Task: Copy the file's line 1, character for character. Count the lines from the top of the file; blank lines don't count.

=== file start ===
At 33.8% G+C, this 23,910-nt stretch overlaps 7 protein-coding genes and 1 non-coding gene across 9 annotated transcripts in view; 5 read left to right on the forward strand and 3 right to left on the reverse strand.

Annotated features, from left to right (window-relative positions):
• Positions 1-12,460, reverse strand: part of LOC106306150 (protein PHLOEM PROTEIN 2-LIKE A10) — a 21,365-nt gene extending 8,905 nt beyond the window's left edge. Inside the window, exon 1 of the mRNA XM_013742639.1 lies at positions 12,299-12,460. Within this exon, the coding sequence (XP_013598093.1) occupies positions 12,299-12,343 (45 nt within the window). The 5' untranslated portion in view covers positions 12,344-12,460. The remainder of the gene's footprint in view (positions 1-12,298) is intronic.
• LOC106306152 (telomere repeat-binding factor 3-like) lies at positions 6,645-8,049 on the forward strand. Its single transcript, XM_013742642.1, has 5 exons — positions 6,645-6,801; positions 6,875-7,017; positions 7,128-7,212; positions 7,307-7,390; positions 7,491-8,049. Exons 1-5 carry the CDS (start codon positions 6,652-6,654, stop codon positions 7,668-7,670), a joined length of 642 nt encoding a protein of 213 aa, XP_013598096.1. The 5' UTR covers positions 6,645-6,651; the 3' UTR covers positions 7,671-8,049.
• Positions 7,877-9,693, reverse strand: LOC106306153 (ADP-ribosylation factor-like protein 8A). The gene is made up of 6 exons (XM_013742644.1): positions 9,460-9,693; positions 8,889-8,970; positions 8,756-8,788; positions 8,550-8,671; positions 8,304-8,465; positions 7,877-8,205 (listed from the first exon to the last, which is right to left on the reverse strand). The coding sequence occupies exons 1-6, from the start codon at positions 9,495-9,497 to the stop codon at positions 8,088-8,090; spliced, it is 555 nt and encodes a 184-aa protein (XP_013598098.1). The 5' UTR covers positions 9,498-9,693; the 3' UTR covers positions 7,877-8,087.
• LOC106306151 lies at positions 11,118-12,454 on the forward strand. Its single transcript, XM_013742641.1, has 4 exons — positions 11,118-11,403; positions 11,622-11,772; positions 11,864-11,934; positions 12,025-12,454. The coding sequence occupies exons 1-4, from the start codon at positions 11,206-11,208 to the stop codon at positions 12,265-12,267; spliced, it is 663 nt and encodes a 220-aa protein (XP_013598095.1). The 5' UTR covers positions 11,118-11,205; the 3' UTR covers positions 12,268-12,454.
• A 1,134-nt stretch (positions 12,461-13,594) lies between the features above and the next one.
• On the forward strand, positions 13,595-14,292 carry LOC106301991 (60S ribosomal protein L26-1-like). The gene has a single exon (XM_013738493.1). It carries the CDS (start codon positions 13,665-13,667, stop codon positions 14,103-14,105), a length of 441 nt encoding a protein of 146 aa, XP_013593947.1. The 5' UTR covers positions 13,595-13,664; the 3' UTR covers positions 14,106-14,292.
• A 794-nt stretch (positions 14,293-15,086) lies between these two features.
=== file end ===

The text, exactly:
At 33.8% G+C, this 23,910-nt stretch overlaps 7 protein-coding genes and 1 non-coding gene across 9 annotated transcripts in view; 5 read left to right on the forward strand and 3 right to left on the reverse strand.